The dead have yet to be identified. Many were buried by landslides or in the debris of collapsed houses, which in many poorer parts of Brazil are shoddily built.
The death toll caused by record rainfall in southeastern Brazil jumped to 53 on Sunday and officials expressed alarm about continuing storms.
At least 44 people had died in the state of Minas Gerais and nine more in neighboring Espirito Santo, according to local disaster officials, who said 19 people remained missing.
Some 20,000 people had been evacuated due to the threat of floods and landslides.
Due to the high volume of rain in some regions of ES, Brazil, residents are on full alert pic.twitter.com/qJ2bLCFn5C— C. Mendes ️🌈♀️ (@ClaudetteMendes) January 26, 2020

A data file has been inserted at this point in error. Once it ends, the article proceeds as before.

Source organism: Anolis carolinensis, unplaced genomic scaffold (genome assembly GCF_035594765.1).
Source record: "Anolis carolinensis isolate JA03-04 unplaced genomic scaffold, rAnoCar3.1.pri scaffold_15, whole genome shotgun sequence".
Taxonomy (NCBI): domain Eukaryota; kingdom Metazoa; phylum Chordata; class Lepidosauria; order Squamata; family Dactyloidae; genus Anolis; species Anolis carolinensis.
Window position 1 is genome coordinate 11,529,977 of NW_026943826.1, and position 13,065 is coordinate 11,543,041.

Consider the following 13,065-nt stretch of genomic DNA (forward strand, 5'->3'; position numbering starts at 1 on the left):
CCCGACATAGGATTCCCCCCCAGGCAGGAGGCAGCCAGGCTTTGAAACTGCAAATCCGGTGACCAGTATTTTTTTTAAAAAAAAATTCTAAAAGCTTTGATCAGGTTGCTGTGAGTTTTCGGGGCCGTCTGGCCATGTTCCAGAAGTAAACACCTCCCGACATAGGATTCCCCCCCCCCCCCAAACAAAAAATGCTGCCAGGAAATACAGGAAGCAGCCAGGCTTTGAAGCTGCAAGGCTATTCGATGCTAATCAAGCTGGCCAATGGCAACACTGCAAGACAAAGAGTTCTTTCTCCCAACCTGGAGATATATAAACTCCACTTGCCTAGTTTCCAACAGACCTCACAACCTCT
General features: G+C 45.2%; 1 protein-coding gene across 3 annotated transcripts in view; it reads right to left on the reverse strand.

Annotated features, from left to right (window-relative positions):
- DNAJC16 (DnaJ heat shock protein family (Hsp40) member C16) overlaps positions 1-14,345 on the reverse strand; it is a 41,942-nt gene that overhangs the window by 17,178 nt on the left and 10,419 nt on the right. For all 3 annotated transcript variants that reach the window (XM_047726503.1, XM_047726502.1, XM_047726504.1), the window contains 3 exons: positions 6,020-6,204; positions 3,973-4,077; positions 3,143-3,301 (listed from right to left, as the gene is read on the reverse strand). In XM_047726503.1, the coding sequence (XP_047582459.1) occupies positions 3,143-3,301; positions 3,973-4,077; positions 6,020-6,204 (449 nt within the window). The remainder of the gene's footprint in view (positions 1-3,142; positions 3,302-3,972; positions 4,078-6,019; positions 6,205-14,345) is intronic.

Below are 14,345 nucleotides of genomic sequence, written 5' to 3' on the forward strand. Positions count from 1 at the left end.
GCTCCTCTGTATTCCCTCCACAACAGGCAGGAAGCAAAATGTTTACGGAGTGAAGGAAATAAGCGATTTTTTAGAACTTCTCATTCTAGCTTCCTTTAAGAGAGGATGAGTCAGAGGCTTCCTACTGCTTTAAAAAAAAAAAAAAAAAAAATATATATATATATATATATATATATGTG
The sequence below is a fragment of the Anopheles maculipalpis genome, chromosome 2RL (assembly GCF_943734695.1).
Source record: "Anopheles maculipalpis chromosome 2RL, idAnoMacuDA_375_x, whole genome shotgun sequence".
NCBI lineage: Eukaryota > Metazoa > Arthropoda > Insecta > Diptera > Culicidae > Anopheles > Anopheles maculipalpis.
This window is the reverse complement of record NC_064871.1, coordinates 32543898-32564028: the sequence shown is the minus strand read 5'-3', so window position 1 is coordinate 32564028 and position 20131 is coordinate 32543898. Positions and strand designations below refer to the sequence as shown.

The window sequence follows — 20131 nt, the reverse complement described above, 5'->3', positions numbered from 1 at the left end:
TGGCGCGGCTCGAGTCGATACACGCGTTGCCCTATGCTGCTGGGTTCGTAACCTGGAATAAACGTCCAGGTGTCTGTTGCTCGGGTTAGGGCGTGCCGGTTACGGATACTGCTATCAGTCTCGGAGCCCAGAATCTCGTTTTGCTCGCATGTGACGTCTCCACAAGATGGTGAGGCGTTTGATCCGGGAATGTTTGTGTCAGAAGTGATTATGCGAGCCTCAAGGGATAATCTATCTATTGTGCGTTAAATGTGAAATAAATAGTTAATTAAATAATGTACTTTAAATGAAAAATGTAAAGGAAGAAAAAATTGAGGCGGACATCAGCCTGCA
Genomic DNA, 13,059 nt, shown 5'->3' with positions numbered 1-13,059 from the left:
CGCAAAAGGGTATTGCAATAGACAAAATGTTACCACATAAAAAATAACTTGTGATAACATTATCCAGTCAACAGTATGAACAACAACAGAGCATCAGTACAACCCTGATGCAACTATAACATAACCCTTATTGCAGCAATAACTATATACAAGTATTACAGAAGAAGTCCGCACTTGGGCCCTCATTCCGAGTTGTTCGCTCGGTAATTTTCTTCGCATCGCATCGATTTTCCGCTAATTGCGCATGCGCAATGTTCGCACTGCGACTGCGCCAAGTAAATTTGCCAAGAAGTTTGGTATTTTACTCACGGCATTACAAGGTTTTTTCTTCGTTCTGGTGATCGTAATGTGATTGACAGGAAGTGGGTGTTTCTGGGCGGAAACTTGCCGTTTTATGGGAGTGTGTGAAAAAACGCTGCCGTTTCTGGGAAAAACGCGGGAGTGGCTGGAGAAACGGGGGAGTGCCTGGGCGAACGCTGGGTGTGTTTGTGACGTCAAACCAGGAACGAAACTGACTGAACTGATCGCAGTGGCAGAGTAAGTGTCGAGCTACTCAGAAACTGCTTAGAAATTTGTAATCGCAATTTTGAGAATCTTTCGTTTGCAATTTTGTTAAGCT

The capital of Minas Gerais state, Belo Horizonte, recorded 171 millimeters in one 24-hour period from Thursday to Friday, the highest rainfall in 110 years.
State Governor Gustavo Zema declared a state of emergency in 99 cities, a measure meant to facilitate federal disaster aid.
He also decreed three days of official mourning for those killed in the floods and landslides.
Authorities in Espirito Santo said they were on maximum alert" due to the forecast of more rain for Sunday.
In the city of Alegre, officials warned that a dam was in danger of breaking and urged people living below to evacuate.
Another 2,000 people were evacuated in the Rio de Janeiro state city of Itaperuna.